An asset for research on digitization and trust
Trust, the loss of trust in particular, has become a topic of very intensive public discussion in recent years. Scepticism towards established social institutions and actors in business, politics, the media and academia can be seen to be growing. Digitization has led to a greater public expression of mistrust towards individuals and organisations than before. At the same time, digital forms of communication open up new opportunities for building trust.
The Research Training Group “Trust and Communication in a Digitized World”, funded by the German Research Foundation (DFG), has accompanied this process since 2012. The researchers involved have investigated how trust may be established, developed and maintained under digital conditions in the fields of economy, sports, science and the media. The research projects dealt with theoretical and conceptual principles of trust and mistrust research as well as specific application areas of trust communication and methodological problems of research. In addition to the numerous scientific publications and conference contributions, the Research Training Group has also worked intensively on disseminating its findings outside the scientific communities. Results were presented in an exhibition as well as in schools, academies and at workshops. Broadcast, print and digital media have reported on the research.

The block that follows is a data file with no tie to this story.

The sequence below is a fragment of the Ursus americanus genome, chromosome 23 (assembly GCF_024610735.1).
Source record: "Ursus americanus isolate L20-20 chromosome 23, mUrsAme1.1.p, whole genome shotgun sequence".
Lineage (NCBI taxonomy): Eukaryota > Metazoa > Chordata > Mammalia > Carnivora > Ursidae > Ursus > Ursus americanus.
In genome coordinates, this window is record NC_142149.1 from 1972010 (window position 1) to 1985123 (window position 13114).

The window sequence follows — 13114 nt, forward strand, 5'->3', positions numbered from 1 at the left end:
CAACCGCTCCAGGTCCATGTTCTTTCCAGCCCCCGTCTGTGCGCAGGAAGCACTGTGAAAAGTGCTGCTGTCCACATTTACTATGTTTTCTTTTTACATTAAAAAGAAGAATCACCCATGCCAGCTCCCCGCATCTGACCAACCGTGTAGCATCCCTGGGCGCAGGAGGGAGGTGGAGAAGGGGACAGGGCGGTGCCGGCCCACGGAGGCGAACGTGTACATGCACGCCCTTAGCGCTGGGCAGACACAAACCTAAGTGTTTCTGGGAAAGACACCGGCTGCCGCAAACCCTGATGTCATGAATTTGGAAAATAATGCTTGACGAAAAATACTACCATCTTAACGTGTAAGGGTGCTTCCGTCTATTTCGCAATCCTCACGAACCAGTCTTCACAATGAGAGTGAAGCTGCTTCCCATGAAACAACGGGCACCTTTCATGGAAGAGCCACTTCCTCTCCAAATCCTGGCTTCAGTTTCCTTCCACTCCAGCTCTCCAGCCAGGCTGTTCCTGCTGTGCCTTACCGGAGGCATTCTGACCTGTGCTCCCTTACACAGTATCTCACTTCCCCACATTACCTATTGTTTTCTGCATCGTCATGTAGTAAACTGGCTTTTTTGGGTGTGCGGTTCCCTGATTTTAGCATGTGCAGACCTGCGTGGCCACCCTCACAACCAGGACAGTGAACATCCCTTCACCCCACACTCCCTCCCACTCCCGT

Dissertation prizes and awards document the professional recognition of the scientific achievements. The interdisciplinary work in the Research Training Group – in which researchers from Communication, Psychology, Sport and Exercise Sciences, Business and Economics and Information Systems worked collaboratively – was always a great challenge. However, it contributed significantly to broadening disciplinary perspectives and creating a win-win situation.
Great thanks for their various support go to the DFG, the University of Münster and the participating faculties and institutes, as well as to the researchers who developed the research program and shaped it over many years, and to the people who reliably provided for scientific coordination, public relations and administration. Above all, however, a big thank you goes to the PhD students who have enormously enriched research on trust and digitization with their PhD projects.
Prof. Dr. Bernd Blöbaum
(Speaker of the Research Training Group)